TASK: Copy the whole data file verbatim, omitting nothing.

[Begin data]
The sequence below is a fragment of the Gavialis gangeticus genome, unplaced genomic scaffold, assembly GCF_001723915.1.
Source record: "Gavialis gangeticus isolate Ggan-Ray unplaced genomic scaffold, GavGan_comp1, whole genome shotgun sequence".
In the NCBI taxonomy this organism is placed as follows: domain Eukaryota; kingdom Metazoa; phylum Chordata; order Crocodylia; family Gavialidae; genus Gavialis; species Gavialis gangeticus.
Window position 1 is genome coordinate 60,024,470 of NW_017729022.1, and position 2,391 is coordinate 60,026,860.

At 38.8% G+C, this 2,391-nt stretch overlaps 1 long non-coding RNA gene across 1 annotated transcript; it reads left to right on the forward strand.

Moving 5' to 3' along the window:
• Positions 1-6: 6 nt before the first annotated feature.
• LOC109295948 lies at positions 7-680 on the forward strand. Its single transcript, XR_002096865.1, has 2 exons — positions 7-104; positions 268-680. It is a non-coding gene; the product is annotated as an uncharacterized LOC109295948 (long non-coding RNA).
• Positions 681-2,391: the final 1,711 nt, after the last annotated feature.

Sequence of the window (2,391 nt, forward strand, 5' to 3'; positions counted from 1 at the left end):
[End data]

The sequence below is a fragment of the Gavialis gangeticus genome, unplaced genomic scaffold, assembly GCF_001723915.1.
Source record: "Gavialis gangeticus isolate Ggan-Ray unplaced genomic scaffold, GavGan_comp1, whole genome shotgun sequence".
In the NCBI taxonomy this organism is placed as follows: domain Eukaryota; kingdom Metazoa; phylum Chordata; order Crocodylia; family Gavialidae; genus Gavialis; species Gavialis gangeticus.
Window position 1 is genome coordinate 60,024,470 of NW_017729022.1, and position 2,391 is coordinate 60,026,860.

At 38.8% G+C, this 2,391-nt stretch overlaps 1 long non-coding RNA gene across 1 annotated transcript; it reads left to right on the forward strand.

Moving 5' to 3' along the window:
• Positions 1-6: 6 nt before the first annotated feature.
• LOC109295948 lies at positions 7-680 on the forward strand. Its single transcript, XR_002096865.1, has 2 exons — positions 7-104; positions 268-680. It is a non-coding gene; the product is annotated as an uncharacterized LOC109295948 (long non-coding RNA).
• Positions 681-2,391: the final 1,711 nt, after the last annotated feature.

Sequence of the window (2,391 nt, forward strand, 5' to 3'; positions counted from 1 at the left end):